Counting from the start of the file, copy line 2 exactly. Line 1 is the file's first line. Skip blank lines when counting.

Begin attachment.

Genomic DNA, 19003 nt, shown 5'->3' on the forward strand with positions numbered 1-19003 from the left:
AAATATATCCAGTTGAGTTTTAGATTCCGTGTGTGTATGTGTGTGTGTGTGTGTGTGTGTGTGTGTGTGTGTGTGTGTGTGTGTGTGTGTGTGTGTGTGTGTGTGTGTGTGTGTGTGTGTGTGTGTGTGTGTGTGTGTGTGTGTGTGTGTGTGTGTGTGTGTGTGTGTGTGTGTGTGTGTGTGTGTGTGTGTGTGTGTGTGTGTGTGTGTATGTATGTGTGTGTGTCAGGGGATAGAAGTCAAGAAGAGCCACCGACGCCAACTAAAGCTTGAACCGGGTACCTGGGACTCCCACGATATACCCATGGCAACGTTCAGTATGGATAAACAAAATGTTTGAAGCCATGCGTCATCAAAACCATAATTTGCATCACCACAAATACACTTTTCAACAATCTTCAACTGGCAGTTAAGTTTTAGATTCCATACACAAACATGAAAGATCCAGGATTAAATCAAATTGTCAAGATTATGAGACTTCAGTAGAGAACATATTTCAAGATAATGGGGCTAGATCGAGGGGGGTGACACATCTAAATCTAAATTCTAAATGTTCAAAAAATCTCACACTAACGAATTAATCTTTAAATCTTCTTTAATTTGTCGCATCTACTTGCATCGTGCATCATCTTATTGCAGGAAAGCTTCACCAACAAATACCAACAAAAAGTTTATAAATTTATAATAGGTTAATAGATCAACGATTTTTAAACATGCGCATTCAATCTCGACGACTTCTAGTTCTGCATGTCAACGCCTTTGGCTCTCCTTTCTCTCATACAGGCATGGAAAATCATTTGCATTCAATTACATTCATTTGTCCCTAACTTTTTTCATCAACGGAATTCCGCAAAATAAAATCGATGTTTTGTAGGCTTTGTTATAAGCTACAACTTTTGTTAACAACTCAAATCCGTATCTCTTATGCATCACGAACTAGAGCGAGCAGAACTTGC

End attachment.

AAATATATCCAGTTGAGTTTTAGATTCCGTGTGTGTATGTGTGTGTGTGTGTGTGTGTGTGTGTGTGTGTGTGTGTGTGTGTGTGTGTGTGTGTGTGTGTGTGTGTGTGTGTGTGTGTGTGTGTGTGTGTGTGTGTGTGTGTGTGTGTGTGTGTGTGTGTGTGTGTGTGTGTGTGTGTGTGTGTGTGTGTGTGTGTGTGTGTGTGTGTGTATGTATGTGTGTGTGTCAGGGGATAGAAGTCAAGAAGAGCCACCGACGCCAACTAAAGCTTGAACCGGGTACCTGGGACTCCCACGATATACCCATGGCAACGTTCAGTATGGATAAACAAAATGTTTGAAGCCATGCGTCATCAAAACCATAATTTGCATCACCACAAATACACTTTTCAACAATCTTCAACTGGCAGTTAAGTTTTAGATTCCATACACAAACATGAAAGATCCAGGATTAAATCAAATTGTCAAGATTATGAGACTTCAGTAGAGAACATATTTCAAGATAATGGGGCTAGATCGAGGGGGGTGACACATCTAAATCTAAATTCTAAATGTTCAAAAAATCTCACACTAACGAATTAATCTTTAAATCTTCTTTAATTTGTCGCATCTACTTGCATCGTGCATCATCTTATTGCAGGAAAGCTTCACCAACAAATACCAACAAAAAGTTTATAAATTTATAATAGGTTAATAGATCAACGATTTTTAAACATGCGCATTCAATCTCGACGACTTCTAGTTCTGCATGTCAACGCCTTTGGCTCTCCTTTCTCTCATACAGGCATGGAAAATCATTTGCATTCAATTACATTCATTTGTCCCTAACTTTTTTCATCAACGGAATTCCGCAAAATAAAATCGATGTTTTGTAGGCTTTGTTATAAGCTACAACTTTTGTTAACAACTCAAATCCGTATCTCTTATGCATCACGAACTAGAGCGAGCAGAACTTGC